A strike by thousands of junior doctors is looking increasingly likely as last-ditch talks continue to avoid a walkout.
Health Secretary Jeremy Hunt is poised to make a statement in the House of Commons at 3.30pm on Monday on the issue.
Three days of talks between the British Medical Association (BMA), Government officials and NHS Employers - hosted by the Advisory, Conciliation and Arbitration Service (Acas) - have so far ended without resolution.
Doctors are poised to take action on three days over pay and working conditions, providing emergency care only for 24 hours from 8am on Tuesday followed by full walkouts from 8am to 5pm on December 8 and 16.
The action would cause mass disruption to the NHS, with hospitals forced to cancel outpatient clinics and non-urgent operations.
In its guide to safe picketing for the strike action, the BMA said: "It is likely that our armed forces colleagues will be asked to step in to provide support for clinical services on the days of action.
"The law does not permit them to take part in industrial action but their support for services during the industrial action is welcome."
Health Secretary Jeremy Hunt previously refused to agree to discussions unless BMA officials came to the negotiating table first, but changed his mind on Wednesday when he told BMA chairman Dr Mark Porter "any talks are better than strikes".
A BMA spokeswoman said: "Strike action is still planned for Tuesday and talks will carry on on Monday."
Some 98% of more than 37,000 doctors balloted by the BMA voted in favour of strikes.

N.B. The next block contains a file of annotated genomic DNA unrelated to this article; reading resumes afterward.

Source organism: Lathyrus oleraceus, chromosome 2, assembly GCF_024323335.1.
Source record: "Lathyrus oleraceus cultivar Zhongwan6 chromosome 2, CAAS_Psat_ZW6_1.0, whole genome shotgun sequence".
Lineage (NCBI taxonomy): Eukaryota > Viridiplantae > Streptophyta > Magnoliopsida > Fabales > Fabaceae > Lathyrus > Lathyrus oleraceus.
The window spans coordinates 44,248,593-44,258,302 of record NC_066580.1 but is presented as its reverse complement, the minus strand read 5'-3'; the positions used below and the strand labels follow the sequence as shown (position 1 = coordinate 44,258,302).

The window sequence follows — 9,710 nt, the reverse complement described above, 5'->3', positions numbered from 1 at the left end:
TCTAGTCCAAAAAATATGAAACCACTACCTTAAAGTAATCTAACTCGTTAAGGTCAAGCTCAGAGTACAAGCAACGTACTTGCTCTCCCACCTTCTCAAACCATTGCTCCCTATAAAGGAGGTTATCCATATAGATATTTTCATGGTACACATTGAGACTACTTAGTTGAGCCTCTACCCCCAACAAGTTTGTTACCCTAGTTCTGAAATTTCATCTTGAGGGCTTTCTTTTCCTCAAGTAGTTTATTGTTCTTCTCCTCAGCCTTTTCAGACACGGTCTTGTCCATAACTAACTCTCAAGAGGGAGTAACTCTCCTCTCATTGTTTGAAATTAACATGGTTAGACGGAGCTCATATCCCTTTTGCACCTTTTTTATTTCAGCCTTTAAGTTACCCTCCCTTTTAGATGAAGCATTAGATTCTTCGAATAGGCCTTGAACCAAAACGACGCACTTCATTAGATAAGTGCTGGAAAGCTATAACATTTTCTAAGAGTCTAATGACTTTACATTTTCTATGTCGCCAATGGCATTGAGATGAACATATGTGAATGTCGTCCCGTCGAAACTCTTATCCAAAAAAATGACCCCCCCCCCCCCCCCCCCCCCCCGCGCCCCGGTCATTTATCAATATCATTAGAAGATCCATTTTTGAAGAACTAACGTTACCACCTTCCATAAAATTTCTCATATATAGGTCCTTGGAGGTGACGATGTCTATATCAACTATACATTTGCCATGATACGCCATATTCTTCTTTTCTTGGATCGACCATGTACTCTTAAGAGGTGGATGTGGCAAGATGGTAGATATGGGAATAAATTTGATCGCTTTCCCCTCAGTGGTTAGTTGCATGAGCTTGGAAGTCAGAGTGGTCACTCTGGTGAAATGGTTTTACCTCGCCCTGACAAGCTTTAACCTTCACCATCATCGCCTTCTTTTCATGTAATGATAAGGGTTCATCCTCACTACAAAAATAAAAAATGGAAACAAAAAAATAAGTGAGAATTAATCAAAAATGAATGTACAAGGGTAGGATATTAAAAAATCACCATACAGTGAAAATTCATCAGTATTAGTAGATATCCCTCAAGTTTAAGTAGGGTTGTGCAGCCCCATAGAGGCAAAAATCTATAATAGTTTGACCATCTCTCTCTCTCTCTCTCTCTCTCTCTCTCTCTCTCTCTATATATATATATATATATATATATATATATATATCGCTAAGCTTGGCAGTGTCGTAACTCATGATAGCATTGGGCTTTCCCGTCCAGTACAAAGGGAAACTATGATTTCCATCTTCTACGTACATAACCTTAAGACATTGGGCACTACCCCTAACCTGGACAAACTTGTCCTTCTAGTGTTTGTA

A new contract is set to be imposed from next summer on doctors working up to consultant level.
Mr Hunt previously tried to avert strikes with a fresh deal, including an 11% rise in basic pay.
This is offset by plans to cut the number of hours on a weekend that junior doctors can claim extra pay for "unsocial" hours.
Currently, 7pm to 7am Monday to Friday and the whole of Saturday and Sunday attract a premium rate of pay.
Under the new plans, a higher rate would run from 10pm to 7am Monday to Friday, and from 7pm on Saturday evenings - a concession on the previous 10pm.
Mr Hunt argues that, under the new deal, just 1% of doctors would lose pay and those would be limited to doctors working too many hours already.
The BMA has said the increase in basic pay is misleading due to the changes to pay for unsocial hours. It also has other concerns over flexible pay plans for some specialities.
Downing Street confirmed Mr Hunt will update Parliament on the situation in an oral statement to the House of Commons.
Number 10 said the statement would give MPs the latest information on the Government's contingency plans for the planned strike as well as ongoing contract negotiations through Acas.
Asked if David Cameron had a message for NHS patients ahead of the strike, a Downing Street spokesman said: "The negotiations and discussions are still continuing. They continue today at Acas.
"Clearly, we would want those discussions to come to a conclusion where the strike is called off. That's always been our objective."
Other NHS staff are being urged to join picket lines set to be mounted outside hospitals from 8am on Tuesday.
Rehana Azam, national officer of the GMB union, said "It is very disappointing that Jeremy Hunt has not entered into meaningful dialogue with the junior doctors who are now forced to take industrial action with a heavy heart to defend their terms and conditions of employment.
"GMB is encouraging members to show support for the junior doctors on the picket lines. We want them to attend in their own time with flags and banners, and I know that they will back this call.
"The junior doctors are now at the forefront of resisting further cuts to pay and conditions in the health service. Since the start of the recession in 2008 the pay of NHS staff has fallen by 10% in real terms. The Chancellor now wants another five years of pay restraint.
"These cuts in pay have already led to staff shortages in the ambulance service and things will only get worse. That is why we need to get behind the junior doctors in this dispute."